Isaiah foretold the characteristics of the Messiah's life. In the messianic age,,"the eyes of the blind will be opened, and the ears of the deaf unstopped. Then the lame will leap like a deer, and the tongue of the mute will sing for joy" (Is 35:5-6). So when the Messiah would make His appearance, He was to be a miracle worker. Isaiah also predicted that the Messiah's teaching would "bring good news to the poor ... [and] heal the brokenhearted" (Is 61:1). Despite these many signs, Isaiah foretold that the Messiah would also be "despised and rejected by men" and that His own people would confess that "we didn't value Him" (Is 53:3).
Daniel 9:26-27 predicted the time of the Messiah's death. He would be "cut off - before A.D. 70, when the Romans would "destroy the city [Jerusalem] and the sanctuary [the temple]."
King David foretold that the Messiah would die by crucifixion, saying, "They pierced my hands and my feet" (Ps 22:16). So David predicted the Messiah's crucifixion ion more than 300 years before that manner of execution was known.
More significant than the time or manner of His death, Isaiah predicted that the Messiah's death would be as a substitution for humanity's sin. The Servant of the Lord would be "pierced because of our transgressions, crushed because of our iniquities" (Is 53:5). The Lord would punish Him "for the iniquity of us all" (Is 53:61. The Servant would have "submitted Himself to death," and as a result, "He bore the sin of many" (Is 53:12).
The prophets not only foretold the Messiah's death, they anticipated His resurrection as well. In Isaiah 52:13-53:12, after describing the Messiah's substitutionary death, Isaiah promised that the Lord would "prolong His days" (Is 53:10). David also expressed his own confidence that God would "not abandon [him) to Sheol" because the Messiah, God's "Faithful One," would not "see the Pit" (Ps 16:10).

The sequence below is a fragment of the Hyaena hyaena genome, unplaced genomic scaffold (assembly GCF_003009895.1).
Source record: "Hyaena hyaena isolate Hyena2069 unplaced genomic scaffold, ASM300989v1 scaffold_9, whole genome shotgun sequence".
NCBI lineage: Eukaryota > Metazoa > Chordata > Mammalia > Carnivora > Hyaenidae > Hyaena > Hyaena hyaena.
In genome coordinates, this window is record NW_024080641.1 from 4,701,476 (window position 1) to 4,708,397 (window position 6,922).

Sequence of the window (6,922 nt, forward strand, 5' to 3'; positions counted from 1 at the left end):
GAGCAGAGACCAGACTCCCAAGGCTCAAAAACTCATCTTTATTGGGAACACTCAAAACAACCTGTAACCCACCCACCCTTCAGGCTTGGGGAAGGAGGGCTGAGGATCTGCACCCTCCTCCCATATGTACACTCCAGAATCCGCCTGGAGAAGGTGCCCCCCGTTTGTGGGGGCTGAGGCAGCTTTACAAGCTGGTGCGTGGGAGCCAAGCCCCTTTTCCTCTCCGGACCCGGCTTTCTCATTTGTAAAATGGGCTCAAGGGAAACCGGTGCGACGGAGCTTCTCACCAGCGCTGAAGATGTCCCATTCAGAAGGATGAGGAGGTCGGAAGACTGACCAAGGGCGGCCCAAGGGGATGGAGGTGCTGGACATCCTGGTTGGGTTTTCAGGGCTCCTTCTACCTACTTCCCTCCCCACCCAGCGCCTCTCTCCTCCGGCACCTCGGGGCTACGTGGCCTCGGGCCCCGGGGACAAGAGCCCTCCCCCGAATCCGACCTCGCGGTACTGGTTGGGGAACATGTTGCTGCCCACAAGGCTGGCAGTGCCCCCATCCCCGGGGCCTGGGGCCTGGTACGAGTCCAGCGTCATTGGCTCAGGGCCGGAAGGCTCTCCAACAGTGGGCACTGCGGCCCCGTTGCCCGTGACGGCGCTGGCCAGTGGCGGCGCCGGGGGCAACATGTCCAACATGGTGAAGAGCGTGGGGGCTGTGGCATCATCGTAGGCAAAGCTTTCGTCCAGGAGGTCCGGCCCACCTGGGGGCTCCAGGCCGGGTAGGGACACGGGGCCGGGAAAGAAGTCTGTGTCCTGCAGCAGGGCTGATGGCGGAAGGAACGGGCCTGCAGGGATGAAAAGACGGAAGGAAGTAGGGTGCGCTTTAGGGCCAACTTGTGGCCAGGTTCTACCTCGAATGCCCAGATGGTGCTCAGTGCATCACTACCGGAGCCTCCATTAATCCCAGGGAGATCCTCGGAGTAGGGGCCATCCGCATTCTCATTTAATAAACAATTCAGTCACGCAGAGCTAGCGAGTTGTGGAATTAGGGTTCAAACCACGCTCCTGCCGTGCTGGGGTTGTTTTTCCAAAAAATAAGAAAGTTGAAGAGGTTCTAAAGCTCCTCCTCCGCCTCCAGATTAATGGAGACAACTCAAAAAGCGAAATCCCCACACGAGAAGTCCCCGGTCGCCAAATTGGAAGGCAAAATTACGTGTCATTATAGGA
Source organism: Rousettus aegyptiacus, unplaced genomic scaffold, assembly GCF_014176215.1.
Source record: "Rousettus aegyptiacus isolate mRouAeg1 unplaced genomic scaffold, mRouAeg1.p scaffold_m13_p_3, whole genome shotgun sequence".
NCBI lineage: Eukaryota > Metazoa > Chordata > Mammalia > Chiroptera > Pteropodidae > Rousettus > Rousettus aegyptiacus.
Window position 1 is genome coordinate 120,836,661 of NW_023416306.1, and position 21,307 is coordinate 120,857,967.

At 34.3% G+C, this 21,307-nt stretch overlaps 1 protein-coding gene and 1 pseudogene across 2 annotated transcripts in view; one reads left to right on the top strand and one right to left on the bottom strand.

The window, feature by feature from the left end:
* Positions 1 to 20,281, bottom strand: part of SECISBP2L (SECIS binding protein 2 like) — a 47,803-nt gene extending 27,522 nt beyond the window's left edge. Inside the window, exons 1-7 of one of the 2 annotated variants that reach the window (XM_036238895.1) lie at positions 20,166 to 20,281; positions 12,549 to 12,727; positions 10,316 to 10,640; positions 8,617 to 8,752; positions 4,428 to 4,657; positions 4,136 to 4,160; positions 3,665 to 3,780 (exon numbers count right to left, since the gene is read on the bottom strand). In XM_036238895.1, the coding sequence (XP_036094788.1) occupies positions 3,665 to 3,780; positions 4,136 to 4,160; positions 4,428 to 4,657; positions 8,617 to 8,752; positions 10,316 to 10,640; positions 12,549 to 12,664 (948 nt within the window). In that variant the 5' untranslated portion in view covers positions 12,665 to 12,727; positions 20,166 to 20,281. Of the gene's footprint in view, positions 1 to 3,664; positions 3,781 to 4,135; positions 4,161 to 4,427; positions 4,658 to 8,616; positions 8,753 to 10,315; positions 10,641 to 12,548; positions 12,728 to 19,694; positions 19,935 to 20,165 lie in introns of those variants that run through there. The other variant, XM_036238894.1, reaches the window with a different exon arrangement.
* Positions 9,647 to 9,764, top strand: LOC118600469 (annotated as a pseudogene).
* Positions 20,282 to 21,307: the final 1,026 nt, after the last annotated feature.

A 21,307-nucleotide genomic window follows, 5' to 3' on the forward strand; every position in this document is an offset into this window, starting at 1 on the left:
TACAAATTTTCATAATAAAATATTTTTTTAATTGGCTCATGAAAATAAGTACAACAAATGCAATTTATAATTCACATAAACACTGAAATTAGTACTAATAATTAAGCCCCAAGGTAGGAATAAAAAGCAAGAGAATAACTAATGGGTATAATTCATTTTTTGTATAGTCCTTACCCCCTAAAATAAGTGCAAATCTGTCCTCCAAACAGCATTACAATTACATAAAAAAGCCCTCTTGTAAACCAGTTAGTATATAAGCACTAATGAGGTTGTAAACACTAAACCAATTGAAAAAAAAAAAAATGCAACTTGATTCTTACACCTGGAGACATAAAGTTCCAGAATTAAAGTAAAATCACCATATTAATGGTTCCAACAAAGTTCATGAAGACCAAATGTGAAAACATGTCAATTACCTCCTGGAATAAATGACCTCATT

The Hebrew Scriptures present the Messiah in two ways: as a Suffering Servant and as a victorious and righteous King. Although this has confused many, the difficult, is resolved by recognizing that the prophets anticipated two appearances of the Messiah. First, He would come as an atoning sacrifice for sin. Second, He would come to establish His righteous kingdom.
One of the passages that links the two comings is Zechariah 12:10. It speaks at the Messiah coming to deliver Israel at the last battle and then "they will look at Me whom they pierced." These verses depict the Messiah's second coming as the victorious king but also recognize His first appearance as the Pierced One.
Mathematician Peter W. Stoner calculated the probability of one person fulfilling not all the messianic predictions of the Bible, or even the ones mentioned in the article, but just eight messianic predictions. He found that the probability would be 1 in 1017 or 1 in 100,000,000,000,000,000. The likelihood of this occurring is comparable to covering Texas with 10" silver dollars, marking only one of them, stirring the mass of dollars, and then having a blindfolded man randomly pick up the marked silver dollar. This is the likelihood of Jesus of Nazareth randomly fulfilling only eight of the Messianic predictions of the Hebrew Bible.
Extracted from the Apologetics Study Bible.